My 1.3 rose to 4.7. The first number is good. The second meant something was going on with my prostate…and it wasn’t good.
The numbers come from the PSA (Prostate Specific Antigen) blood test, something any man over fifty has heard of. The 1.3 was my PSA number a year ago at my annual physical. The 4.7 was from my physical a few weeks ago. Anything over four and you’re looking at possible prostate cancer.
A friend who just battled prostate cancer
I was particularly sensitive to this development because several months ago a friend of mine had a 1 that went up to 4. They tested three months later and it rose to 7.5. This warranted a biopsy, which, unfortunately, showed aggressive prostate cancer. He had surgery to remove it and, luckily, cancer hadn’t spread so he’s in the clear. Needless to say, however, 2021 hasn’t been a walk in the park for my friend.
I got this news on a Friday. The doctor asked me to schedule another blood test asap. The earliest appointment I could get was Tuesday. This meant I’d get results Thursday at the earliest. That meant six…long…days.
The good old pit in the stomach
Some of those days I woke up early, around 5:30 or 6, with that dreaded pit in the stomach. Hadn’t had one of those in many a moon.
Other times it was just a wave of fear and anxiety that would swoop in on me. “Wow. What if, like my friend, it’s cancer and it HAS spread? I could die in six months.”
How my spiritual work helped me
So how did my spiritual work help me through these feelings of fear, depression and anxiety? For the early morning pit I went to the time-honored exercise of counting deep breaths. One, this diverted my attention away from the prostate scenario. And two, it actually relaxed my entire being.
When a wave of anxiety and fear would settle in at random times during the day I practiced nonresistance. The normal response to the onset of anxiety would be,
“Ugh. This feels terrible. Is there anything worse? God, I hope it goes away…and quick!”
But spiritual work has taught me to simply acknowledge the anxiety. And, contrary to what I used to do, I actually train my attention on the anxiety. I feel it. I accept it. I don’t argue with it or push it away. Why? Because engaging with and complaining about the anxiety only exacerbates it and prolongs its stay in my gut. This one practice helped me a ton in those six days.
Facing the big kahuna
Obviously, though, when facing a cancer scare the ultimate fear is the big kahuna. The big daddy of them all. Death.
And here again spiritual work has helped me tremendously. How? With this one, there isn’t any practice or technique involved. The help comes from all the hundreds of hours of meditation and mindfulness practices I’ve done over the past several years that have resulted in a gradual quieting of my mind.
One of the byproducts of that quieter mind has been a strengthened sense of a deeper, higher entity/power/being/spirit/soul within me. The feeling I have is that that entity is eternal. It’s energy. And energy can’t be destroyed. So when my body gives out, that entity will go somewhere. Where? That’s the $64,000 existential question that I can’t answer.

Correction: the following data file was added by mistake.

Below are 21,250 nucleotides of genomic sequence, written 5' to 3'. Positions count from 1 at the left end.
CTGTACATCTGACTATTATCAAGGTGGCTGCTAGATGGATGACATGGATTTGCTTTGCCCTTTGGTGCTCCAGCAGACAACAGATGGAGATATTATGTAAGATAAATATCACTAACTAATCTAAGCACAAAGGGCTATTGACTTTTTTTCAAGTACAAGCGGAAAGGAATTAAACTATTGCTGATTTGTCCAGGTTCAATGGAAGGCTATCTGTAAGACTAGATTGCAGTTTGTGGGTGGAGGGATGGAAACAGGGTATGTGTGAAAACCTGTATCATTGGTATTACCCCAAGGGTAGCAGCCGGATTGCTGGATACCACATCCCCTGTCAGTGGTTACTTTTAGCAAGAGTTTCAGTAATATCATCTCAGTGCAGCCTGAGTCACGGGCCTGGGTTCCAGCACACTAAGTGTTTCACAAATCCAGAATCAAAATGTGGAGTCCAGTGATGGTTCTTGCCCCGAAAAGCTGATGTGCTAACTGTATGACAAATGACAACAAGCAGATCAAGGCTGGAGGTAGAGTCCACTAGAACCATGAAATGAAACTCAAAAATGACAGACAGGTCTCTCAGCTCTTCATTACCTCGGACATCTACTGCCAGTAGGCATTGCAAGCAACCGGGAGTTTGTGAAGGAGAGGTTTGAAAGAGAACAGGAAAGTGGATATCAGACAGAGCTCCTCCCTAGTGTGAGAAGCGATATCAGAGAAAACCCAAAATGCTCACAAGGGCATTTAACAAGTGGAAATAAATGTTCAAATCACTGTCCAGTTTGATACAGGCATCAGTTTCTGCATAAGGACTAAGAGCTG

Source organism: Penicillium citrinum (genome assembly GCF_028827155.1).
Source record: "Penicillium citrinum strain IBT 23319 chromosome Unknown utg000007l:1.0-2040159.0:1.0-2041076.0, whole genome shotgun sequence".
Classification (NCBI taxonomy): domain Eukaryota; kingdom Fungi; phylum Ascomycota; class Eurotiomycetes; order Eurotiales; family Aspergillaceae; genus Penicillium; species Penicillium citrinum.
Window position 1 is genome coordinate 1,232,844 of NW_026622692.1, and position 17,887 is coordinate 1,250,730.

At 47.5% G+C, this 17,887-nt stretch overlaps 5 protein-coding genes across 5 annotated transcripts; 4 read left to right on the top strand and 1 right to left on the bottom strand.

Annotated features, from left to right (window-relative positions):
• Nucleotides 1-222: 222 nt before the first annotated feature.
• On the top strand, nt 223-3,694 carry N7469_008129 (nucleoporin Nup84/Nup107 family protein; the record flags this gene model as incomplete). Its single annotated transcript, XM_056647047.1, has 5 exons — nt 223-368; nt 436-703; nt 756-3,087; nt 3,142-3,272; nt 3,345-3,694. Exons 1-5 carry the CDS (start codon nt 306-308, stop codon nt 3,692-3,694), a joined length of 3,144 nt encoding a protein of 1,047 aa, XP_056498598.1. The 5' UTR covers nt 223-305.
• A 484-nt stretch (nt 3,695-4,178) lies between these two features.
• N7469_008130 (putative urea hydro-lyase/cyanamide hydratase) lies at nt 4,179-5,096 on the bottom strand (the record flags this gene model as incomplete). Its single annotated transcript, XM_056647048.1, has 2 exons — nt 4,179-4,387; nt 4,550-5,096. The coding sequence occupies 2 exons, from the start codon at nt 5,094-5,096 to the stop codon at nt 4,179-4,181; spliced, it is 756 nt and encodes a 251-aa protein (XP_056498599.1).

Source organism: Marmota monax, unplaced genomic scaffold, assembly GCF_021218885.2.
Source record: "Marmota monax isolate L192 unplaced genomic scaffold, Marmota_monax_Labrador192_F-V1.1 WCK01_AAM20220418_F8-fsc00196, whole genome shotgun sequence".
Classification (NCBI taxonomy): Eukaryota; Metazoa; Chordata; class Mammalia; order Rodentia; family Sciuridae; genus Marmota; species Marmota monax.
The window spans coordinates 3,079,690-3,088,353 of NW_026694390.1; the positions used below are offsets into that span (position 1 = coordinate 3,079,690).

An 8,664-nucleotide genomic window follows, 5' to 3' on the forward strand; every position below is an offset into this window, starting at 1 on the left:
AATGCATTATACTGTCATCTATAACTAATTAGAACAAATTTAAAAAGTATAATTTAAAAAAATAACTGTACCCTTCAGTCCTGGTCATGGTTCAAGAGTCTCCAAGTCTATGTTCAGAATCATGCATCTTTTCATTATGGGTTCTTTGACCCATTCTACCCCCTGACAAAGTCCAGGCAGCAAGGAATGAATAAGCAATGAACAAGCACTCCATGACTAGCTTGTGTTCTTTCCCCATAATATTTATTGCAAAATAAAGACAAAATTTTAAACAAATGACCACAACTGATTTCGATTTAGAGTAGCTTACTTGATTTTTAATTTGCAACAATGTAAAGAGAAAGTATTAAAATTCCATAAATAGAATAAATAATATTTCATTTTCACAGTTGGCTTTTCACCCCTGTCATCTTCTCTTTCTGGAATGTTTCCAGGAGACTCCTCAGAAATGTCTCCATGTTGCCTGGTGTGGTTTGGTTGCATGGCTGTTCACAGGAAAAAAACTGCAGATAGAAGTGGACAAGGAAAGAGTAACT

Maybe a smaller amygdala did the trick
Or maybe all that meditation has shrunk my amygdala, the worry wart part of my brain located in the more primitive limbic system. And that shrunken amygdala results in an overall diminishment in how much I fear anything. Money. Career. Death. Everything.
Whether it’s one or the other, the fact is that I don’t fear my death as much as I did before jumping into the spiritual ocean several years ago. I wrote a piece last year about my reduced fear of death due to spiritual work. You can find it here.
Where spirituality didn’t do the trick
Spirituality didn’t cut the mustard for me in one big area: My kids. Specifically, I couldn’t get over the prospect of leaving them so early. They’re thirteen, eleven and four.
I’m close with all three of them and couldn’t handle the scenario of having to say goodbye. A huge part of it, of course, was how much I’d miss them.
But even worse was thinking how painful it would be for them to lose their dad. That thought cut deep. Obviously, time would heal that wound, but any of you parents out there know that there’s nothing worse than dealing with your kids’ actual, or prospective, suffering.
An unbearable thought
Then there was the thought that my four-year-old daughter would have only vague memories of me. “I kind of remember him…I have glimpses of him.” That one brought a cascade of tears.
Honestly, I didn’t have any spiritual answers to this question of the kids. Other than it would just be terrible and painful.
I know Ram Dass would say that attachment is attachment and that goes for our kids, too. I understand that intellectually, but, candidly, I’m not far enough along the path to practice it. For now, that’s a bridge too far.
The good news is that my retest came back with a PSA of 2.3, which is in the normal range. That was followed by a manual exam by my doctor (not fun) which found nothing irregular. The theory is that my regular cycling (4–5 times a week) is what probably caused the high PSA reading. Apparently, they see that a lot.
The best news of all from this ordeal is that I learned I can use the spiritual tools I’ve developed for the most dire of situations. Let’s face it, dealing with death is about as big as it gets.
Hopefully, any of you reading this who are on the spiritual path will use this as a confidence booster; that your work can help you in the most dire of situations.
Long story short, keep plugging away…